Isolated elevation of diastolic blood pressure: Real or artifactual?
Blood Pressure Determination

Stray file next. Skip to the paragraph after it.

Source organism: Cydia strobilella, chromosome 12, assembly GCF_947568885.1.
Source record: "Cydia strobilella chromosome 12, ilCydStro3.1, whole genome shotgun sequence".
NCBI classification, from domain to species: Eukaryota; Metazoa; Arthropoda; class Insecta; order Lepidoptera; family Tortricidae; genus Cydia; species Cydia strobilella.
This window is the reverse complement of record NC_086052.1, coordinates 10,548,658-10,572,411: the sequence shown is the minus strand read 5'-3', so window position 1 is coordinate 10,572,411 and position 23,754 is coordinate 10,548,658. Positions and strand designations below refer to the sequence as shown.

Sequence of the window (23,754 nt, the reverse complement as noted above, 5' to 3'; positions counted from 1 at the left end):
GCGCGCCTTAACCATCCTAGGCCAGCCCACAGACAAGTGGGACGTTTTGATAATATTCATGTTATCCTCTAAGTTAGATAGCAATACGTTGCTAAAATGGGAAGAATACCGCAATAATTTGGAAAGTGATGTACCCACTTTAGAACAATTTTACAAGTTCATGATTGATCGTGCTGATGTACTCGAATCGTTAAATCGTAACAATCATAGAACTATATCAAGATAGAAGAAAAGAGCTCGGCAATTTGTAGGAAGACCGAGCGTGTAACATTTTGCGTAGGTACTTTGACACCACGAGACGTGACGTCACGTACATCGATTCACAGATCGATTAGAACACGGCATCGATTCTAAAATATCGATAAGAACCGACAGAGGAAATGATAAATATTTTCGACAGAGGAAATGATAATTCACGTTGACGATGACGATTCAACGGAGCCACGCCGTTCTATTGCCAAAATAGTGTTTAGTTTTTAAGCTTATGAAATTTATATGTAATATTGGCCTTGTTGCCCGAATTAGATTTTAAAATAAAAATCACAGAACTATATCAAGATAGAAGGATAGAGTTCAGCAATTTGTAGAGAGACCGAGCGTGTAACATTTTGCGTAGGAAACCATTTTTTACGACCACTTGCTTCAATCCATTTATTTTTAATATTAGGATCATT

Not infrequently, blood pressure measurement by the standard auscultatory technique yields a normal systolic pressure with an elevated diastolic pressure. The relatively narrow pulse pressure of such a measurement raises concern about the accuracy of the blood pressure measurement. The purpose of this study was to assess the accuracy of auscultatory blood pressure measurements in patients with an uncommonly narrow pulse pressure, particularly patients with an elevated diastolic but normal systolic pressure. Auscultatory blood pressure measurements were compared with an objective noninvasive standard, called K2 analysis, which has been shown to be more accurate than the auscultatory technique. Blood pressure was measured simultaneously by auscultatory and K2 techniques in 175 subjects. Comparisons were performed (1) in the group as a whole, (2) in four clinical subgroups (normotensive [< 140/< 90 mm Hg, n = 69], hypertensive [> or = 140/> or = 90 mm Hg, n = 53], isolated systolic hypertensive [> or = 140/< 90 mm Hg, n = 38], and isolated diastolic hypertensive [< 140/> or = 90 mm Hg, n = 15]), and (3) in two subgroups whose ratio of pulse pressure to diastolic pressure was greater than or equal to 0.45 (n = 151) or less than 0.45 (n = 24). Subjects in the isolated diastolic hypertensive group and in the group with a pulse pressure ratio less than 0.45 were considered to have a narrow pulse pressure. In the group as a whole, consistent with previous auscultatory-K2 comparisons, systolic pressure was slightly higher and diastolic pressure slightly lower when measured by K2 versus the auscultatory technique (auscultatory, 145/85 mm Hg; K2, 147/83 mm Hg).(ABSTRACT TRUNCATED AT 250 WORDS)